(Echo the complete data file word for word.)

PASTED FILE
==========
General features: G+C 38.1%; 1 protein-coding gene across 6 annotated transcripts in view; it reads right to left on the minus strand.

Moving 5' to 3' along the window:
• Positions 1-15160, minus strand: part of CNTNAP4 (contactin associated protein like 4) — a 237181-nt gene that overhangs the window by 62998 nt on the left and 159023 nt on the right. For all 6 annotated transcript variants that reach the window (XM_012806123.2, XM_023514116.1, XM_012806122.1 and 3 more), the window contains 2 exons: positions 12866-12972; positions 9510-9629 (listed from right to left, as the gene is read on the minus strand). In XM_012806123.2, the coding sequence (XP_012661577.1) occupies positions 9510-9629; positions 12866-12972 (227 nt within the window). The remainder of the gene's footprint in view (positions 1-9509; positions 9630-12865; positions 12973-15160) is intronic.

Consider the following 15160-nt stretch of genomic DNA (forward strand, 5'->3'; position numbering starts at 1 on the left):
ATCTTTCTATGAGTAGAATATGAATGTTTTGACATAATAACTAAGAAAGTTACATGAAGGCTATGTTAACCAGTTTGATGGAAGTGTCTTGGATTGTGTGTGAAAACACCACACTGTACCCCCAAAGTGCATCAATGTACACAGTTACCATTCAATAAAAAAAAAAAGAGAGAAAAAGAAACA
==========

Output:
General features: G+C 38.1%; 1 protein-coding gene across 6 annotated transcripts in view; it reads right to left on the minus strand.

Moving 5' to 3' along the window:
• Positions 1-15160, minus strand: part of CNTNAP4 (contactin associated protein like 4) — a 237181-nt gene that overhangs the window by 62998 nt on the left and 159023 nt on the right. For all 6 annotated transcript variants that reach the window (XM_012806123.2, XM_023514116.1, XM_012806122.1 and 3 more), the window contains 2 exons: positions 12866-12972; positions 9510-9629 (listed from right to left, as the gene is read on the minus strand). In XM_012806123.2, the coding sequence (XP_012661577.1) occupies positions 9510-9629; positions 12866-12972 (227 nt within the window). The remainder of the gene's footprint in view (positions 1-9509; positions 9630-12865; positions 12973-15160) is intronic.

Consider the following 15160-nt stretch of genomic DNA (forward strand, 5'->3'; position numbering starts at 1 on the left):
ATCTTTCTATGAGTAGAATATGAATGTTTTGACATAATAACTAAGAAAGTTACATGAAGGCTATGTTAACCAGTTTGATGGAAGTGTCTTGGATTGTGTGTGAAAACACCACACTGTACCCCCAAAGTGCATCAATGTACACAGTTACCATTCAATAAAAAAAAAAAGAGAGAAAAAGAAACA